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 Reaching Out

Reaching out

Family Violence occurs when there is abuse of a spouse or intimate partner. It happens to people in every neighborhood to people of every age, socioeconomic background and religion.

Physical assaults or threats of violence are the most visible form of abuse. However, they are only part of an abusive relationship. Other forms of abuse tear down the victim's self-confidence and cause them to loose faith in themselves and their abilities. Once they doubt themselves, they can be made to feel more dependent on the very person who is abusing them.

Other kinds of controlling tactics include:

  • Verbal and emotional abuse.
  • Isolating the victim from friends and family.
  • Controlling money and financial resources.
  • Threats to hurt self or other family members.
  • Using children to make the victim feel guilty.
  • Treating the victim like a servant.
  • Repeated injuries or injuries that is difficult to account for as accidental.  Many women are beaten while they are pregnant.
  • Co-worker frequently calls in sick or takes vacation days sporadically and one to three days at a time.
  • Co-worker or friend has little or no access to money, to a car or other forms of transportation, and is isolated from family and/or friends.
  • Co-worker or friend frequently refers to partner's "anger" or "temper."
  • Co-worker receives repeated phone calls at work from partner.
  • Partner frequently shows up at your friend's or co-worker's office or place of work, often unannounced or unexpectedly.
  • Co-worker or friend is reluctant to speak or to disagree in the presence of partner.
  • Partner bullies or is abusive to suspected victim in public.

Abusers typically switch back and forth from angry, cruel actions to apologetic and tender behavior. This is very confusing to the victim: the one who scares and hurts them is also the person who makes them feel very needed and special. The longer the relationship goes on, the more fearful the victim will become. Typically the threats get worse and the victim becomes more isolated. In order to cope with such control, the victim denies her fear and minimizes the seriousness of the situation while hoping it will get better. She wears a mask of normalcy and tries not to draw attention to her problems.

That is why it is often hard to know how to help.
It is also why it is so important to REACH OUT.

Reaching Out
Helping a victim of family violence is difficult. Typically we alternate between wanting to jump in and rescue the victim and feeling totally helpless. However, there is a middle course we can steer between the two extremes. Here are some key points to remember in helping someone who is battered:

  • When you see tell-tale signs, speak up. Express caring concern, for example: "If you need to talk, I'm available."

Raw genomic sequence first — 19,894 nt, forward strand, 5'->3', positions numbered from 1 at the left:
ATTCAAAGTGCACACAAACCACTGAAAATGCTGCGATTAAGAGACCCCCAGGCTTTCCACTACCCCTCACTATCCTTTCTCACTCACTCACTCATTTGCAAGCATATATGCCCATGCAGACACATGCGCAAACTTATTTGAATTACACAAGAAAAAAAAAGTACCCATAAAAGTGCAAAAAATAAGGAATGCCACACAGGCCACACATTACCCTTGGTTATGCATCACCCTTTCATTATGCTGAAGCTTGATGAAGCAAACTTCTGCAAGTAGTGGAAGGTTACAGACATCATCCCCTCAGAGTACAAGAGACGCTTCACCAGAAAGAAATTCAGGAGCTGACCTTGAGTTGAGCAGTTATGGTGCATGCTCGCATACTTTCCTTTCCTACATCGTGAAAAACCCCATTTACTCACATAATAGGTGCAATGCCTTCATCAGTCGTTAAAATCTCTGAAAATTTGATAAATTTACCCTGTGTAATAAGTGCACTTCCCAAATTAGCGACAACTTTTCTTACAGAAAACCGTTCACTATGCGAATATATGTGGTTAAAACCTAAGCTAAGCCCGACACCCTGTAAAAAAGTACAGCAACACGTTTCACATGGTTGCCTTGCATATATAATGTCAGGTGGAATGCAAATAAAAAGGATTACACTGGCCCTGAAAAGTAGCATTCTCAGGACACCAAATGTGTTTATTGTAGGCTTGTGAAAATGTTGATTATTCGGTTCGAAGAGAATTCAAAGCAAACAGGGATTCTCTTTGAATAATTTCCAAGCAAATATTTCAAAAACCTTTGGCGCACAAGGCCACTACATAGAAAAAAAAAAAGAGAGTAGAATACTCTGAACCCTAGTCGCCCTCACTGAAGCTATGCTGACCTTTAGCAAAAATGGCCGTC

• Gently ask questions about how things are going at home and listen attentively to the reply.
  • Let them know you understand it's a tough thing to talk about and that you are not embarrassed by the topic.
  • Let them see and hear that you will not judge them, for example: "I'm sure you have been doing what you think is best, but I have to let you know I'm concerned by what I'm seeing...," or "I know how confusing it can be when a loved on treats you this way.
  • Do not try immediately to rescue them or to convince them to take action (unless they are in imminent danger).  First, they need to see the possibility for change.  Listen to their concerns.  Share information on available options, like services at the Center for Battered Women (CBW), legal alternatives, counseling available for the abuser, etc.
  • Express clear disapproval of their partner's abusive behavior but do not criticize partner as a person.  For example, "George is basically a good person, but how he is treating you is wrong.  In this area, he needs help.
  • Use specific words to describe behaviors instead of "abuse", such as control, scare, intimidate, bully, etc.
    Make (and repeat) clear statements about their rights and value as a person.  Example: "You don't deserve to be treated that way.  No one has the right to treat you that way."
  • If they have children, ask how they think the kids are being affected.  Emphasize that children always suffer when living with abuse, even if it's not directed at them.
  • Tell them you're concerned for their safety (and the future of their relationship) if things continue as they are.  Ask: "What do you think your life will be like in six months if things continue as they are?
  • Write down and give them phone numbers of local resources such as CBW or other help lines.  Encourage them to talk with someone they trust about this before it gets any worse.  (Note: CBW responds to the needs of male victims of domestic abuse.)
  • Do not give up on them.  Do not be put off if you are rebuffed at first.  Continue to reach out.  Remember that underneath their mask, they are scared.
  • Get support for yourself and your good efforts from friends and/or staff of Center for Battered Women.
  • If you observe abuse, call the police.  Do not put yourself at risk by trying to intervene directly.

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